After an out of sorts season (to say the least) accompanied by shenanigans off it, Wazza has finally found his feet and, don’t worry Ray Wilkins, he’ll be staying on them. I’ve long said it but for me, we already have the answer to the Paul Scholes problem in one Wayne Rooney. I am a huge admirer of the likes of Wesley Sneijder and Bastian Schweinsteiger but why spend large sums of money when you already have the talent at your fingertips? Now who am I to preach, if Rooney is to replace Scholes in United’s midfield I’m sure Ferguson will have identified this, probably when everyone was raving about how Rooney should be played as the target man, right up front. On Tuesday night, though, he was sensational, love him or hate him you have to appreciate his talent, so I say forget the crap and get behind a marvellous footballer who could yet be the lynchpin of many more years of United success.
Chelsea couldn’t get near him and they didn’t have a clue where he was half the time and neither did many inside Old Trafford as Wayne popped up on the left, the right, up top and then on the edge of our own area. Double this with the lightning pace of Chicharito, we had the best defence in the Premier League extremely worried. On the biggest stage he gave a performance Keane, Robson, Whiteside and Ince would have all be proud off although in truth he wasn’t exactly midfield. To quote the great Sir Matt Busby it was as if Sir Alex said to the Croxteth born forward “just go out and play son”; Wayne was given a free role just behind Hernandez and sat in front of the effective Carrick and Giggs.
Without doubt this newly forged partnership of Hernandez and Rooney is the future, it is flourishing and is getting better by the game; what a shame it is that the two cannot be let loose on Manchester City on Saturday as I would love nothing more than to see them take City apart. No matter though, how many clubs do you know that can call on the League’s top goal scorer as back up, I am an admirer of Berbatov and he undoubtedly has a part to play at United but at thirty he must know himself the future rests with the twenty-five year old Rooney and the 22 year old Mexican, Hernandez.
The Rooney-Hernandez axis is a relatively new experiment in truth though; in 2010 they played with each other once against Rangers at home the next time was against Wigan at the DW Stadium in February. Since that game they have played together seven times scored seven between them and have three assists, remarkable.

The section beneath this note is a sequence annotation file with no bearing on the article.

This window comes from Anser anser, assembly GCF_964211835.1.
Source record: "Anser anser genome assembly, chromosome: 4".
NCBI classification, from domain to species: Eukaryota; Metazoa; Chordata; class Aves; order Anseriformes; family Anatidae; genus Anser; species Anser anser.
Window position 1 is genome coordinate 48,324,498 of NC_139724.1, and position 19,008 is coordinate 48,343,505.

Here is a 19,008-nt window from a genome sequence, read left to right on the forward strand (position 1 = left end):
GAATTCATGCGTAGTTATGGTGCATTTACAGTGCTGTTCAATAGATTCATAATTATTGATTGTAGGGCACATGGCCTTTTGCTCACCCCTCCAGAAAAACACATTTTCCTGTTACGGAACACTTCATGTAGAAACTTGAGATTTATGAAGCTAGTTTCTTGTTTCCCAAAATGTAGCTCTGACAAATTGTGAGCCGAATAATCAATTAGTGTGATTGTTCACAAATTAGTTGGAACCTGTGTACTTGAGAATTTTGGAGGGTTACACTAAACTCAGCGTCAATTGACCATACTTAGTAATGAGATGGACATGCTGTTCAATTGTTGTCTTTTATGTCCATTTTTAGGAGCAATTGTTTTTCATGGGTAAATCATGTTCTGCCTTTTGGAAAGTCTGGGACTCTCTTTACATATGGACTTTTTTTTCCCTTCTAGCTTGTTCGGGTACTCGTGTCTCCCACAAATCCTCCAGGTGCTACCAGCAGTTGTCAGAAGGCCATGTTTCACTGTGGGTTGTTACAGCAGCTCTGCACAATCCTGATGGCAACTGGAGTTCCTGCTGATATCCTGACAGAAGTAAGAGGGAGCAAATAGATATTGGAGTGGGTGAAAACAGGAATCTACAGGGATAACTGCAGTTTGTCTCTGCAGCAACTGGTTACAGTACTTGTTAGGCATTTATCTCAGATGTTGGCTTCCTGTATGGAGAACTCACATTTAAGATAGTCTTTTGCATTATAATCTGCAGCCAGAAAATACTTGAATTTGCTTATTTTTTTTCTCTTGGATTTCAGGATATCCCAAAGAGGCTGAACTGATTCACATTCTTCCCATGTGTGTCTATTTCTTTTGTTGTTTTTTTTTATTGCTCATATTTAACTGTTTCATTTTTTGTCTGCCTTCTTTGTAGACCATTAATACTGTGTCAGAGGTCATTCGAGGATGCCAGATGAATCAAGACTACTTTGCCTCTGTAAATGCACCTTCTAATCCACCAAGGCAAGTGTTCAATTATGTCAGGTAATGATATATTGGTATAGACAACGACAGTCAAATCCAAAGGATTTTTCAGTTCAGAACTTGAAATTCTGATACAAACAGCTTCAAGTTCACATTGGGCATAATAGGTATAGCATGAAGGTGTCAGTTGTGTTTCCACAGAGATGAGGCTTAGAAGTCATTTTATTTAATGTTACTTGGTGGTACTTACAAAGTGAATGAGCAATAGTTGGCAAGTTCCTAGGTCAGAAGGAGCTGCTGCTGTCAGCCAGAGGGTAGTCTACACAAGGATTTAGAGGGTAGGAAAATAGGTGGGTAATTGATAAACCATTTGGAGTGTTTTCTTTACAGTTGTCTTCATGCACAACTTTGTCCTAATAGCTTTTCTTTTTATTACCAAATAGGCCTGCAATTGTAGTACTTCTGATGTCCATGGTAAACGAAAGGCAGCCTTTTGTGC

The free role just behind the striker is perfect for Wayne as it utilises his appetite for football in the best possible way. If you look at the diagram below you can see the influence that Wayne carries in this position, spreading passes in all areas of the pitch.
Admittedly if there were any weaknesses in his game you could argue his passing percentage rate could have been better, however this is still a 78% pass completion rate which against a team with the quality of Chelsea and for a guy who isn’t Paul Scholes (yet) is extremely respectable. Furthermore Wayne offers energy and terrific tackling ability which aren’t Scholesy’s strong points, incidentally Rooney covered eleven kilometres.
Of course playing Rooney deeper would possibly restrict his goal return, he would probably not reach the thirty-four goals he scored in his most prolific season last year (2009/10) and you can see below that his chances on goal were restricted.
However subsequently he is in a better position to create goals (as shown by the diagram below) and this has been highlighted by the fact that Rooney has already shipped in with fourteen assists this season. Of course playing Rooney deeper would not eradicate his goal influence entirely, this season Rooney has netted thirteen goals and created fourteen, in a season where his touch has been off, he’s been poor, he doesn’t look happy etc. etc. Imagine if he had a clean run of form all season how effective he could be “in the hole” playing behind Hernandez or Welbeck and with Berbatov waiting in the wings in case things are going so well.
Rooney is such a complete footballer you would feel comfortable with him playing almost anywhere and he would still be available to play as the out and out forward we know he can giving the likes of Cleverly a chance to shine in that midfield role. Now I know what you are thinking, United have won nothing yet and it’s easy to wax lyrical after a good performance, well yes you are right. However after a season where this current United side have received so much stick even from sections of our own support it is great to see them clicking together when it really matters is extremely sweet and for the man vilified by many to be at the heart of it, is just typical United.
In yesterday’s fantastic come from behind 4-2 win at West Ham, United saw it fit to introduce a new left back at half time. He’s not played there much in truth and he’s thirty-seven so I’m not sure whether or not he has much staying power in the position and could struggle to out muscle Patrice Evra to claim the role. However he was very impressive and immediately after his introduction bombed forward in support of the attack and whipped in a pinpoint cross with which Hernandez should have done better with. In the eighty-fourth minute though Hernandez made up for his miss as our new left back drilled another cross through a crowd of players for Chicharito to tap home the Reds fourth goal.